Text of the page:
Sermon – December 13, 2015

Categories: Church,Sermons

Rev. Joe ConnollyLove?

by Rev. Joseph Connolly

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“Sing aloud! Shout for joy / O fair Zion; / shout, O Israel and be glad! / Rejoice and exult with all your heart, / O fair Jerusalem!” — Zephaniah 3:14.

I need to start with three disclaimers. First, I do not normally make any comments on a Music Sunday. Our musicians always preach far better than that for which my limited abilities allow, as was true today. Second, I am loathe to inflict a lengthy hardship on anyone with what I add, so I shall be brief.

Third, why say anything today? The observant among you will notice my sermon titles the first two Sundays in Advent have matched the Christian virtues celebrated, hope and peace. Each of those titles were followed with a question mark— Hope? — Peace?

The title today is Love followed by a question mark. I am sure you can guess what the title will be next week. I was loathe to break up the set.

Now, as you heard when the reading from Zephaniah was introduced, some of the gloomiest passages in the Hebrew Scriptures appear in this writing. Then, without warning, the night dissipates, the day breaks in when these words are uttered. Which poses the question, why is the prophet suddenly jubilant? (Slight pause.)

I want to suggest the prophet realizes one thing. God is in love with humanity. Let me repeat that: God is in love with humanity. And this is why the prophet is ecstatic. Hence, this reading is used in Advent because Christians realize that the Incarnation, the birth of the Christ, this in-breaking of God, reenforces the love of God for us and the love of God is present in ways far beyond our understanding.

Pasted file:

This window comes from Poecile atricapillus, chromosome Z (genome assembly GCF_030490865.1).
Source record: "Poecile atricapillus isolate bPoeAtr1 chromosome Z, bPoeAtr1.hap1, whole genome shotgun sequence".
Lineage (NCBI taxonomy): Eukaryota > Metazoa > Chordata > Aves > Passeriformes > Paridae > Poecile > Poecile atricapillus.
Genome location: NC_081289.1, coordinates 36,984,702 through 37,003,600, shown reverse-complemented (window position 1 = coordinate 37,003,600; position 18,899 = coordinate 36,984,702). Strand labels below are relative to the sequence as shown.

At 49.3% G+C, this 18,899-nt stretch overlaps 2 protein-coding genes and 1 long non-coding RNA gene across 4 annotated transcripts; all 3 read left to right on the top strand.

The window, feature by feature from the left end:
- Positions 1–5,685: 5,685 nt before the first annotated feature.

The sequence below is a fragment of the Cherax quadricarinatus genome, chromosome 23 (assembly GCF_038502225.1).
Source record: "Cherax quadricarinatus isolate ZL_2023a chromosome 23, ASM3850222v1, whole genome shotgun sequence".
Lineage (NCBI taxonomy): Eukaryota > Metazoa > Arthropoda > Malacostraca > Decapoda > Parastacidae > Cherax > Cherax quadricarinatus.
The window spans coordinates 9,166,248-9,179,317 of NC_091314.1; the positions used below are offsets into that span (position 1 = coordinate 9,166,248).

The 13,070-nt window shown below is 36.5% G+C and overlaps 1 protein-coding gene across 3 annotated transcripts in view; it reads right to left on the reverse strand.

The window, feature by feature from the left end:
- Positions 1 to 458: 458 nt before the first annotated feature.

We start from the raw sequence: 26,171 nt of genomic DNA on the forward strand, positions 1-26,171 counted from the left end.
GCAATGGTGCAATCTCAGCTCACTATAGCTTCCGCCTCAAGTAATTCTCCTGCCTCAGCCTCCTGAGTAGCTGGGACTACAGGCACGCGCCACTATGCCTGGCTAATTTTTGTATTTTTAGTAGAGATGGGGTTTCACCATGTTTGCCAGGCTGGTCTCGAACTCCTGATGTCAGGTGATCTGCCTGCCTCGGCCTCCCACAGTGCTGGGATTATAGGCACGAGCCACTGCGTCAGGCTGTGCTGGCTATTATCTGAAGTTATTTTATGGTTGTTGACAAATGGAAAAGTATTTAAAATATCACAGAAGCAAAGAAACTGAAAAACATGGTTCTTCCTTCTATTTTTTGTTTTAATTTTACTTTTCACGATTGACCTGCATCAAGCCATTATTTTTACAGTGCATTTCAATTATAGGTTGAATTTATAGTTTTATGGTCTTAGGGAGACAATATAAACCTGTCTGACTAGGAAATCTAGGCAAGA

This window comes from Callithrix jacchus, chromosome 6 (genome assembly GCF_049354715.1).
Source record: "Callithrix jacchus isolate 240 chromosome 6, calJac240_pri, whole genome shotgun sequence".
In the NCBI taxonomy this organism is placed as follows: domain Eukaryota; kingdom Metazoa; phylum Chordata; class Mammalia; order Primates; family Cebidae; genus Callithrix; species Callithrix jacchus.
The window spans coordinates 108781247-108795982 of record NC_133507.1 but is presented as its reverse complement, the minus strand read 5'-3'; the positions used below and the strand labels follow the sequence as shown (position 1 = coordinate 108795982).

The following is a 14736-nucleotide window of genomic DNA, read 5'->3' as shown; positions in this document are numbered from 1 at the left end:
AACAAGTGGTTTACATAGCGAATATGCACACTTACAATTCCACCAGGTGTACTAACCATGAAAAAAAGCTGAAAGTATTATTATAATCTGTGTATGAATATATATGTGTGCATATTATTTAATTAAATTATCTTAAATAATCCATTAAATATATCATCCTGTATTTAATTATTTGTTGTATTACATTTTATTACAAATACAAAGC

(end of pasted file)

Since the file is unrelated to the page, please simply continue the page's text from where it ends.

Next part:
The late poet Madeleine L’Engle explains this sentiment well. This is her poem First Coming. (Slight pause.)

“This One did not wait till the world was ready, / till humans and nations were at peace, / but came when the Heavens were unsteady, / and prisoners cried out for release.”

“Nor did this One wait for the perfect time, / but came when the need was deep and great / and dined with sinners in all their grime, / turned water into wine.”

“This One did not wait till hearts were pure. / But in joy came to a tarnished world of sin, of doubt, / to a world— like ours— of anguished shame / this One came, and this / Light would not go out.”

“This One came to a world which did not mesh, / to heal its tangles, shield its scorn, / in the mystery of the Word made Flesh / the Maker of the stars was born.”

“We cannot wait till the world is sane / to raise our songs with joyful voice, / for to share our grief, to touch our pain, / This One came with Love: Rejoice! Rejoice!” (Slight pause.)

As I suggested, both our musicians and also Madeleine L’Engle address the Word better than I. And it seems to me it does boil down to this: God loves us— all humanity… God loves all humanity in our frailty— what an amazing gift. Amen.

United Church of Christ, First Congregational, Norwich, New York.

BENEDICTION: Let us go in hope and in joy and in peace, for we find love in the One who has made covenant with us. And, indeed, God reigns. And may the face of God shine upon us; may the peace of Christ rule among us; may the fire of the Spirit burn within us this day and forevermore. Amen.

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